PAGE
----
Forum for Science, Industry and Business

Sponsored by:     3M 
Search our Site:

 

Maelstrom quashes jumping genes

12.08.2008
Scientists have known for decades that certain genes (called transposons) can jump around the genome in an individual cell.

This activity can be dangerous, however, especially when it arises in cells that produce eggs and sperm. Such changes can threaten the offspring and the success of a species.

To ensure the integrity of these cells, nature developed a mechanism to quash this genetic scrambling, but how it works has remained a mystery. Now a team of scientists, including researchers at the Carnegie Institution's Department of Embryology, has identified a key protein that suppresses jumping genes in mouse sperm and found that the protein is vital to sperm formation.

"There is a tiny cell component that is unique to germ cells—the precursors to egg and sperm—called nuage, which means 'cloud' in French. Other researchers recently suspected that nuage was involved in keeping genes from jumping around in germ cells of the female fruit fly," explained Carnegie's Alex Bortvin, a senior author of the study. "But until this mouse study, no one knew for sure if it was involved in mammalian germ cells. To test if the mouse nuage played a similar role in mammals, we focused on a mouse protein called Maelstrom whose distant relative protein in the fruit fly was implicated in the other study."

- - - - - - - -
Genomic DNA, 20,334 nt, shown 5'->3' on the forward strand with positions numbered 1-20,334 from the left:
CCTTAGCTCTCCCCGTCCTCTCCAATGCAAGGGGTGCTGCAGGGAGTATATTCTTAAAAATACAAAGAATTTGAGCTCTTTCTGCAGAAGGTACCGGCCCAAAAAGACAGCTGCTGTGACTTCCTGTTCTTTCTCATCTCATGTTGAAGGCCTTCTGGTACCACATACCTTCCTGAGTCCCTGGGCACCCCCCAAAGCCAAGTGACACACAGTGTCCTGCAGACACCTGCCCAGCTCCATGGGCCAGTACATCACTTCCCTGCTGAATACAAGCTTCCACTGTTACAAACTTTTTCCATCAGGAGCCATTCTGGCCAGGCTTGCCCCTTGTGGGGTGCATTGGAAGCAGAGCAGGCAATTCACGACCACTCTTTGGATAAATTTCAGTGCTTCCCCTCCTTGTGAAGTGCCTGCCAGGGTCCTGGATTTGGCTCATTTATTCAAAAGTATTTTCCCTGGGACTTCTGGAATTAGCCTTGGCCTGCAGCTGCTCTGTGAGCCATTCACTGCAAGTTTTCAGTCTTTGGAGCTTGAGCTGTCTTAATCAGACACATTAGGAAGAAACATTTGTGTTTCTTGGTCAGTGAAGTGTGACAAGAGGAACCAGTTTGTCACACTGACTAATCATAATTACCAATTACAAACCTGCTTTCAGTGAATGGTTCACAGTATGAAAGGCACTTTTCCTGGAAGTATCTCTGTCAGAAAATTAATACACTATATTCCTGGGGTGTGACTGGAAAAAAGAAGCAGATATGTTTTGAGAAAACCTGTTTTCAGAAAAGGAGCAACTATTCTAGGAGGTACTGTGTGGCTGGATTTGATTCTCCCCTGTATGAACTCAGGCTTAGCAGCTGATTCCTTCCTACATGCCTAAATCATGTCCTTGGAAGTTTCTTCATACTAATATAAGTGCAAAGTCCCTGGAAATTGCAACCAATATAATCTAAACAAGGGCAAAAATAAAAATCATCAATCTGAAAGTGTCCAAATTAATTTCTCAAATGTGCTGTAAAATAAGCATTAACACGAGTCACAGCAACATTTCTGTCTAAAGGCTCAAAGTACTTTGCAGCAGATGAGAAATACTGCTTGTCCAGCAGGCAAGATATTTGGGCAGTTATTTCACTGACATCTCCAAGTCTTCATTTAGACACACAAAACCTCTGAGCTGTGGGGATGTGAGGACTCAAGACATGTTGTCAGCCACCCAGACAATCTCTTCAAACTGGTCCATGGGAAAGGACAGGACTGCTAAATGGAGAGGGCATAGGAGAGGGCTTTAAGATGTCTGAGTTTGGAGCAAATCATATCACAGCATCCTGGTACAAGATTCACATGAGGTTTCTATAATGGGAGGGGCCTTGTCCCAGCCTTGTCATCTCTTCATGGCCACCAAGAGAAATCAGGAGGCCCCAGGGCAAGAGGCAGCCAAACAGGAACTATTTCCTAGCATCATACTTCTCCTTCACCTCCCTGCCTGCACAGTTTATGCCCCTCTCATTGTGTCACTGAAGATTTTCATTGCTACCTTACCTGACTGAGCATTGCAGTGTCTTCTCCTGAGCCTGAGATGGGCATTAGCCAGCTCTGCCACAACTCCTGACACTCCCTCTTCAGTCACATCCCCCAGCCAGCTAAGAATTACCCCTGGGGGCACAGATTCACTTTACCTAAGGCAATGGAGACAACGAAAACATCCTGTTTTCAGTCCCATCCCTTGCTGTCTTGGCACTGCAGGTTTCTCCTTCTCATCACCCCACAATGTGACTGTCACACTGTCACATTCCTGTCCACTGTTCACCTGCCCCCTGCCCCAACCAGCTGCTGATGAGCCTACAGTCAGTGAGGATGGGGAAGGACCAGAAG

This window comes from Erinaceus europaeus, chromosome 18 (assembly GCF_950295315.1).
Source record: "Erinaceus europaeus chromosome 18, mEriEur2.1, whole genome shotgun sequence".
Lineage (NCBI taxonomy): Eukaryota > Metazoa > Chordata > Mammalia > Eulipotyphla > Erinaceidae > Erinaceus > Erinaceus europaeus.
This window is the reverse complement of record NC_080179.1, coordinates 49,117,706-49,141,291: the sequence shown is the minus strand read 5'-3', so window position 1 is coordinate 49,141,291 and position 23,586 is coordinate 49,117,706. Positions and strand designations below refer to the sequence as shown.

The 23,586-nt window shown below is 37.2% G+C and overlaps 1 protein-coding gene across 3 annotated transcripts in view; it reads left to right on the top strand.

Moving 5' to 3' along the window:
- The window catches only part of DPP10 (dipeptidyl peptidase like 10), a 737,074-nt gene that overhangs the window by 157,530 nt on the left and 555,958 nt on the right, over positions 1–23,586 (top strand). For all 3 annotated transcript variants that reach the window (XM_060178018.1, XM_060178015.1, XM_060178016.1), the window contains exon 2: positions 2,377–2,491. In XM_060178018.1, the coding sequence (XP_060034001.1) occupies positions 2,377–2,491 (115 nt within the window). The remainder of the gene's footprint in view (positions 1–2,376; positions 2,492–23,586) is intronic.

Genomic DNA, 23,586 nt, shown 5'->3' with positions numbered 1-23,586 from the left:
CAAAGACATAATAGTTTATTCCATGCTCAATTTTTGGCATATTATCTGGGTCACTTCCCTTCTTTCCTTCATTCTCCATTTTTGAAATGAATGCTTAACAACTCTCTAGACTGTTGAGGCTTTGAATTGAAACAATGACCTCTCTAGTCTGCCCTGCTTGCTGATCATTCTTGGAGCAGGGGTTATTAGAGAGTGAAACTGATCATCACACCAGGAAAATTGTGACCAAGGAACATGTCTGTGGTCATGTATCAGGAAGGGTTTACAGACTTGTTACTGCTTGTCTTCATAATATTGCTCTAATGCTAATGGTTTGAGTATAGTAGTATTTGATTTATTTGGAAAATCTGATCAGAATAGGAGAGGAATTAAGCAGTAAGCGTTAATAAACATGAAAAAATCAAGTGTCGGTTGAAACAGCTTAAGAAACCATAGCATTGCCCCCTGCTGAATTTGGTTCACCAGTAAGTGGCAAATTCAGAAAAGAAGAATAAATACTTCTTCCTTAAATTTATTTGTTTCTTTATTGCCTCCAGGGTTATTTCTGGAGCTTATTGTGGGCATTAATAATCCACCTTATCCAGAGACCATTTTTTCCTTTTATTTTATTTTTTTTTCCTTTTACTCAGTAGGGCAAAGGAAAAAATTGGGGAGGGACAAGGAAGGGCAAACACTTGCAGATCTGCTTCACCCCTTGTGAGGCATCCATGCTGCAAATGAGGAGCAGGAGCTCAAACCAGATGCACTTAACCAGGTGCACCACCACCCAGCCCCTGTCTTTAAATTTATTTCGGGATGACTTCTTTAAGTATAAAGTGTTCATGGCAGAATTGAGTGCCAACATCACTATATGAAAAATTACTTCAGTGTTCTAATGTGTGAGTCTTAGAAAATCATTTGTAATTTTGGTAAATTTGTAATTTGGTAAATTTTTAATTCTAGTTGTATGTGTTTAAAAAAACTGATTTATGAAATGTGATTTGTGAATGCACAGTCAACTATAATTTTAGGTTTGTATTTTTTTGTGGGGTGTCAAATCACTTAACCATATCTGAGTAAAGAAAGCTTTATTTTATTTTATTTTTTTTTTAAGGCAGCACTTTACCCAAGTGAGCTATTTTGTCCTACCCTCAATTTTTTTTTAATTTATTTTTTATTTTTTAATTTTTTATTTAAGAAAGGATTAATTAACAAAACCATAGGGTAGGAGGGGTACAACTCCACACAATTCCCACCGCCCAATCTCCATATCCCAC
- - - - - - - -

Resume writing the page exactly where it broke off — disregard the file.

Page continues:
In this research, published in the August 12th issue of Developmental Cell, the scientists first looked at where the protein Maelstrom resides during the formation of sperm. By marking the protein with a fluorescent antibody, they found that it was predominantly located in the cytoplasm, near the nucleus of the germ cell, at the nuage. To understand what Maelstrom does during the formation of sperm, the scientists created mutant mice that did not have the gene to produce the Maelstrom protein.

"We found that without the gene the process of meiosis was severely impaired," said Bortvin. "There was a profound defect in interactions of parental chromosomes, a process known as synapsis, leading to death of germ cells. This was clear evidence that the protein is vital to the formation of sperm."

The cause of such a defect became apparent when the researches looked at the behavior of transposons. "We observed massive flooding of the cytoplasm and nuclei of germ cells by transposons in the mutant mice," said Godfried van der Heijden, a Carnegie postdoctoral fellow and co-author. "This was the first time such a phenomenon was observed in germ cells of any species. Moreover, we found that the more transposons present in the nucleus, the more likely parental chromosomes would fail to locate each other during synapsis. Clearly, uncontrolled activity of jumping genes causes chromosomal mayhem in germ cells. Our results, coupled with work by Toshie Kai, a former Carnegie researcher studying the role of nuage in egg development in the fruit fly, suggest that nuage plays a central role in transposon silencing during the development of egg and sperm of many species from insects to mammals. "